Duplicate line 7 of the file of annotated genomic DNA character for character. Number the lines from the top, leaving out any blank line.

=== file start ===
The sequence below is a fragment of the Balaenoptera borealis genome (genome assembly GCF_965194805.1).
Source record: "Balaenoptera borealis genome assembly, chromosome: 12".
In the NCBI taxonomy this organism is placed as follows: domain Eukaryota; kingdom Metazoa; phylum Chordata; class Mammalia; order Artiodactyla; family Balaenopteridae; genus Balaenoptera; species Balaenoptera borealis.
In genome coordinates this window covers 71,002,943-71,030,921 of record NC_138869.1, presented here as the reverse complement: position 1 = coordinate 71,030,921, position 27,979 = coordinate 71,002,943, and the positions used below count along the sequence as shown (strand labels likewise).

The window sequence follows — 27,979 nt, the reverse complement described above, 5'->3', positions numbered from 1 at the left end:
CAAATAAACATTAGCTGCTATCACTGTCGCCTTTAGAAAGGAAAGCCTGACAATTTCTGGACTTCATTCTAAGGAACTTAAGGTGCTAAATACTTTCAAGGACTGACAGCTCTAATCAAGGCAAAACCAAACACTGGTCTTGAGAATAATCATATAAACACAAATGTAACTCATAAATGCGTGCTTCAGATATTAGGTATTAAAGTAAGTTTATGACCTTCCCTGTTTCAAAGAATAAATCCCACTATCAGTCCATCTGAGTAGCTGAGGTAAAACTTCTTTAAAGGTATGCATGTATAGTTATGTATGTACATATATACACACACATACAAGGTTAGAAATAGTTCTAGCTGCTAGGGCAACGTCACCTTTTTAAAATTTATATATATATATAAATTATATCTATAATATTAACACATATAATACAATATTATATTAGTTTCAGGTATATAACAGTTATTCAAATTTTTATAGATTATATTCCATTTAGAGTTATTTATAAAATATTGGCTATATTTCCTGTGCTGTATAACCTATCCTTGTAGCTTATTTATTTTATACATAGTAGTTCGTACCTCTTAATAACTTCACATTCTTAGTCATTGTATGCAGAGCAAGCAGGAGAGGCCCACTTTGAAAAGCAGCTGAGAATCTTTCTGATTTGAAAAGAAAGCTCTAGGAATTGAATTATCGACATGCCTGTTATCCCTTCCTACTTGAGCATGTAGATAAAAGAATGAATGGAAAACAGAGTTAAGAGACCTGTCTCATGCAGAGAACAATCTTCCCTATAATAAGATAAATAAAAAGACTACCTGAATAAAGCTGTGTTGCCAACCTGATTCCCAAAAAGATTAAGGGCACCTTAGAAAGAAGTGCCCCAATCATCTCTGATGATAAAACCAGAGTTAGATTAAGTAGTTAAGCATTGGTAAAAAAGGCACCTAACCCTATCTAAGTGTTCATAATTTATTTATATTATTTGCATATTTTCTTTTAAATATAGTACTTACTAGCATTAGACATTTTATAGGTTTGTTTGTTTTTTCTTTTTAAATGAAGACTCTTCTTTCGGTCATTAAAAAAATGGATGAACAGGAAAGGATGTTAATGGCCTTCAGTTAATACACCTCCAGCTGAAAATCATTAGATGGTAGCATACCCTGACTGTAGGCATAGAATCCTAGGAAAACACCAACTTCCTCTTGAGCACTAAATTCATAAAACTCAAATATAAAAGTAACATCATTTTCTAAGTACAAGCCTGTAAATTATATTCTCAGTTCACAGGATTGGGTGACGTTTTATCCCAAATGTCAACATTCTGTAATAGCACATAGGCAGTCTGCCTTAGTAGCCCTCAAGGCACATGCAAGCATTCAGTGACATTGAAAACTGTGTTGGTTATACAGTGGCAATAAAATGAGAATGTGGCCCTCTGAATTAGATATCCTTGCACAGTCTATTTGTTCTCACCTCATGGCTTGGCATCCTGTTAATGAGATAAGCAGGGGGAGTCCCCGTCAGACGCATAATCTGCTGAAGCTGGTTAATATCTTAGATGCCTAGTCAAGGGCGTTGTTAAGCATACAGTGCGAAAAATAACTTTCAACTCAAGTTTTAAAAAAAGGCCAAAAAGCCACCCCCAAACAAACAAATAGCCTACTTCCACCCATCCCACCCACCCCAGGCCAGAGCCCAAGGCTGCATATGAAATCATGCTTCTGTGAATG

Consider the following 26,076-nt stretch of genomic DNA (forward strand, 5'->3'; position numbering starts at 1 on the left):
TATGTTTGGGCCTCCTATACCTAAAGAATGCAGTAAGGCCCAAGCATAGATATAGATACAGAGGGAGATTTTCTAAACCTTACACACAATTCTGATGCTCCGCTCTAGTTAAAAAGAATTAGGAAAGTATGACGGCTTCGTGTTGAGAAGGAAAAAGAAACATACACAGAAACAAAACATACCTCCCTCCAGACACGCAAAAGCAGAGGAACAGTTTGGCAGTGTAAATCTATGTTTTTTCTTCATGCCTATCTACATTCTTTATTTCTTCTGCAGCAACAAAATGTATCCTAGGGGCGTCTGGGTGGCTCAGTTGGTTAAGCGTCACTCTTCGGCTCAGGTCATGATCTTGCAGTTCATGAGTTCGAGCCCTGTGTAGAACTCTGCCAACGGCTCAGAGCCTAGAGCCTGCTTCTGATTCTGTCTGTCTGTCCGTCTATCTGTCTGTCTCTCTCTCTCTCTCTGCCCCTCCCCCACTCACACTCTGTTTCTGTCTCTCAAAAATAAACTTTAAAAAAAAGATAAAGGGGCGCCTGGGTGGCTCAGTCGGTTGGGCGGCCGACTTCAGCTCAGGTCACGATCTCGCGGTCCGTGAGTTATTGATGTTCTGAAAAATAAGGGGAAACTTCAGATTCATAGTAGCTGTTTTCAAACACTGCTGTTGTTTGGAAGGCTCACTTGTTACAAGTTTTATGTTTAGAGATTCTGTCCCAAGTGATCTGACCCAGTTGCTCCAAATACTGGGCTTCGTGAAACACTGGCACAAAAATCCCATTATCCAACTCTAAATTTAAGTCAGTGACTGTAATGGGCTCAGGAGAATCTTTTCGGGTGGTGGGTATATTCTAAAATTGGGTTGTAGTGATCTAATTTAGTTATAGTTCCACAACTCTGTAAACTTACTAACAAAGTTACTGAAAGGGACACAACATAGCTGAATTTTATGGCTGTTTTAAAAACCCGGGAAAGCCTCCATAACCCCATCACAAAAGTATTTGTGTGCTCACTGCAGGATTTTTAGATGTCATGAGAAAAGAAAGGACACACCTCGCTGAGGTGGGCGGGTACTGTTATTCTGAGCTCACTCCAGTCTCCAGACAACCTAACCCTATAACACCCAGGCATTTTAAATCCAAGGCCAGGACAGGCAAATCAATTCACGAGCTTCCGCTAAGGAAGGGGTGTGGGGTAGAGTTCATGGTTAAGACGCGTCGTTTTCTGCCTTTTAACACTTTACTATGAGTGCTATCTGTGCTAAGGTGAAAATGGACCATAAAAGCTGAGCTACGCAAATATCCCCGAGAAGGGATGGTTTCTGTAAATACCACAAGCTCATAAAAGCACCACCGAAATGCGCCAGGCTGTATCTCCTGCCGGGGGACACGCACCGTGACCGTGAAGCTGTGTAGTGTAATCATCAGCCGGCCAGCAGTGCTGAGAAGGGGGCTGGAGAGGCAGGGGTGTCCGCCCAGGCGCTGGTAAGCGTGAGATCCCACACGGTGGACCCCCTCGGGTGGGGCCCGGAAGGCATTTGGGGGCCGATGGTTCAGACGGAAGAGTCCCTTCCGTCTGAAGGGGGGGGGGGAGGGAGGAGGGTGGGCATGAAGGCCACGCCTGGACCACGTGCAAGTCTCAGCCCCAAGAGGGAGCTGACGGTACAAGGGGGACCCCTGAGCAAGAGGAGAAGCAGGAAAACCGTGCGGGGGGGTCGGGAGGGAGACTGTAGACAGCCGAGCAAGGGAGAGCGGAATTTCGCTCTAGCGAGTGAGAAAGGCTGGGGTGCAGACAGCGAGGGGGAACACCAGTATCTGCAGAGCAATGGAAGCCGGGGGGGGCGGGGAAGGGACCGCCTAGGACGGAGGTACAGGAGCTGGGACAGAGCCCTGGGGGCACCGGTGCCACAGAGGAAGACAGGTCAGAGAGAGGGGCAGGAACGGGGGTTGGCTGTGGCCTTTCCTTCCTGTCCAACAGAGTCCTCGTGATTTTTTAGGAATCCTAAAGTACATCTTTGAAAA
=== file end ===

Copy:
Consider the following 26,076-nt stretch of genomic DNA (forward strand, 5'->3'; position numbering starts at 1 on the left):